Referring to FIG. 31, regions 192 and 194 of construction 170 may be protected with a protective masking material 193. The material 193 may be patterned photoresist, for example. Segments of structures 181-188 between the regions 192 and 194 form a plurality of parallel lines. In subsequent processing (not shown) such parallel lines may be utilized as a mask over the underlying substrate to create a pattern of spaced parallel features within such substrate.

FIGS. 32-37 illustrate yet another example embodiment in which reservoirs of the type described with reference to FIGS. 10-16 may be utilized in combination with retaining walls of the type described with reference to FIGS. 18-24 during patterning of copolymer.

Referring to FIG. 32, a construction 200 comprises a substrate 12 having a pair of retaining walls 202 and 204 thereover. The retaining walls are annular, and define walled-in regions 203 and 205 therein.

Referring to FIGS. 33 and 34, a region of construction 200 may be protected with a protective mask (not shown) while opposing sections of the walled-in regions 202 and 204 (FIG. 32) are removed, together with some of the underlying substrate, to form trenches 206 and 208; and then the protective mask may be removed to leave the shown construction. The trenches 206 and 208 and may be utilized as reservoirs during subsequent assembly-inducing treatment of copolymer.

Referring to FIG. 35, copolymer 210 is provided over substrate 12 (FIG. 34) and within reservoirs 206 and 208.

Referring to FIGS. 36 and 37, the copolymer is treated to induce self-assembly within such copolymer. The self-assembly converts the copolymer into two different domains. One of said domains is a plurality of structures 211-223, and the other of said domains is a substance 228 surrounding such structures. The structures 211-223 may be cylinders formed to extend parallel to a surface of substrate 12, and across the paired reservoirs 206 and 208 that are on opposing sides of such cylinders. The remaining portions of walls 202 and 204 may be considered to be weirs utilized during the self-assembly of the copolymer to orient structures 211-223 along a desired direction. Structures 211-223 are a plurality of parallel lines. In subsequent processing (not shown) such parallel lines may be utilized as a mask over the underlying substrate to create a pattern of spaced parallel features within such substrate.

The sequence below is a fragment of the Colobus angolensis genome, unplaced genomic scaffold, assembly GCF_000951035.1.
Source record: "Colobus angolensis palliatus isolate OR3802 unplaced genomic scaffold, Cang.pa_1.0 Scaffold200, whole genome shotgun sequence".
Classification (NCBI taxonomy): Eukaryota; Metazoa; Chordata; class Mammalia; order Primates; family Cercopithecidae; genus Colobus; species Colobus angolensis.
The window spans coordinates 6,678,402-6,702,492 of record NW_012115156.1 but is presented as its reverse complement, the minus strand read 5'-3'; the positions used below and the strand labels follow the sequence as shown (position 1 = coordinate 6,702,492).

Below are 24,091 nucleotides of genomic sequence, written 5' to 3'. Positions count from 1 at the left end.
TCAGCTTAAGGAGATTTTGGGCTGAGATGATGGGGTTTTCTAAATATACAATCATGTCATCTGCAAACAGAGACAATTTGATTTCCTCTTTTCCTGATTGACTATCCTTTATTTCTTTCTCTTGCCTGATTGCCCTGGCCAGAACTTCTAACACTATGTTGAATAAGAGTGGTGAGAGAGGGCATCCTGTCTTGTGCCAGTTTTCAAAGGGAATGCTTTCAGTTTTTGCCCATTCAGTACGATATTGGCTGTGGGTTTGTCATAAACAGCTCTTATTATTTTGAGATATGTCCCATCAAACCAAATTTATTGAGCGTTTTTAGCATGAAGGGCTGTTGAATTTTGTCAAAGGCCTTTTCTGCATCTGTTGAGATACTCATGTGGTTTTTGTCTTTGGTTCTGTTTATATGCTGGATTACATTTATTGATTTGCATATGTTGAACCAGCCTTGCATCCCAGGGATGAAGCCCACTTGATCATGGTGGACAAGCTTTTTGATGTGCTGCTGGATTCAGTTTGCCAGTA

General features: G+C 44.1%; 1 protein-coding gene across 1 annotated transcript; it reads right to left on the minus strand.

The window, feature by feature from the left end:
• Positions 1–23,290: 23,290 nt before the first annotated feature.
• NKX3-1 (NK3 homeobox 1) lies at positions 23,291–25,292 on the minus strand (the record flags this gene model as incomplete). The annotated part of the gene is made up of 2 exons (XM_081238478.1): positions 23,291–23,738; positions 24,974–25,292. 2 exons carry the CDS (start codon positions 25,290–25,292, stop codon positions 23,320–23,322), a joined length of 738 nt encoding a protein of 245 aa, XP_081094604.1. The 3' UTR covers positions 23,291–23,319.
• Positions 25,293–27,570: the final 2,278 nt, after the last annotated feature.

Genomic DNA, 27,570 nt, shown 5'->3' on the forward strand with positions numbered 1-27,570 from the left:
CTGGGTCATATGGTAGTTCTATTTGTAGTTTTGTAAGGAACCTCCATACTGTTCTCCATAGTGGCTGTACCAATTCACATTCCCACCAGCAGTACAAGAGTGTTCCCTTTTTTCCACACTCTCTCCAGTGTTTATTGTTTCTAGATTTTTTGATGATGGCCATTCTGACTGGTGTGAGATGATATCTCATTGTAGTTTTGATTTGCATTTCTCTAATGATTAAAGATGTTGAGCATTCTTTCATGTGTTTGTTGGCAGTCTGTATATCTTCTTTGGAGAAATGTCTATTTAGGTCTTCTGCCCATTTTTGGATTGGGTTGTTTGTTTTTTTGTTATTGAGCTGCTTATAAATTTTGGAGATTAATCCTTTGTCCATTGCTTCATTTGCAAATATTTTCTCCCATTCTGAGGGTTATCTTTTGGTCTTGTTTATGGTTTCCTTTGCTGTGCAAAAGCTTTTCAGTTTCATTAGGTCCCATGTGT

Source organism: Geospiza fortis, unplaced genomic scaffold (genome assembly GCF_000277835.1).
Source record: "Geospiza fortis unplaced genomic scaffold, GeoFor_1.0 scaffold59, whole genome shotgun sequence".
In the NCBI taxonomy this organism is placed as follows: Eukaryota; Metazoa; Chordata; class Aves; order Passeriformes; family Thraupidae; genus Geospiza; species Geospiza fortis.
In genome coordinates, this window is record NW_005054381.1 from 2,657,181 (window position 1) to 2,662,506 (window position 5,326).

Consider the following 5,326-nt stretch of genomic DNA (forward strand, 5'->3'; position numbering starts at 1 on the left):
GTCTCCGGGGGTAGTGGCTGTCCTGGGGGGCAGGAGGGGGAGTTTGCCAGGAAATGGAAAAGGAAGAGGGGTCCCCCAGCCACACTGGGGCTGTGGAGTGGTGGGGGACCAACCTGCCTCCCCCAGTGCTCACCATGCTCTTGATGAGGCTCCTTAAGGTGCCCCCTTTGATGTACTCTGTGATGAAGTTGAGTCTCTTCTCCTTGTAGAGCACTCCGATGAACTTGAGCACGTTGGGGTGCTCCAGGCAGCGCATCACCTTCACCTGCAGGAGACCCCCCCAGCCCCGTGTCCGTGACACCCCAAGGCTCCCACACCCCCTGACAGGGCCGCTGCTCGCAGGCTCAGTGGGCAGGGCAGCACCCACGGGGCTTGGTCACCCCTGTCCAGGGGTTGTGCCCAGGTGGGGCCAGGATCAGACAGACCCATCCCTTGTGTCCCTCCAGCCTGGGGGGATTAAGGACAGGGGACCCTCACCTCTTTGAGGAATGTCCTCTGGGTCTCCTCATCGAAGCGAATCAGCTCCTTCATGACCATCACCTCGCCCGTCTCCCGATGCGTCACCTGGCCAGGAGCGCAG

In compliance with the statute, the subject matter disclosed herein has been described in language more or less specific as to structural and methodical features. It is to be understood, however, that the claims are not limited to the specific features shown and described, since the means herein disclosed comprise example embodiments. The claims are thus to be afforded full scope as literally worded, and to be appropriately interpreted in accordance with the doctrine of equivalents.

Claims (18)

We claim:
1. A method of forming a pattern, comprising:
forming a main body of copolymer across a substantially planar upper surface of a substrate;
inducing self-assembly of the copolymer within the main body to form a plurality of cylinders across the substrate; and
while inducing the assembly of the cylinders from the copolymer, obtaining a pattern of the cylinders across the main body of the copolymer through fluid communication of the main body of copolymer with at least one reservoir of copolymer in a trench; the substantially planar upper surface of the substrate being outside of the trench; the trench extending primarily along a first horizontal direction, and having a sidewall; the cylinders extending primarily along a second horizontal direction which is substantially orthogonal to the first horizontal direction; the cylinders extending from the main body to across the sidewall and over the trench.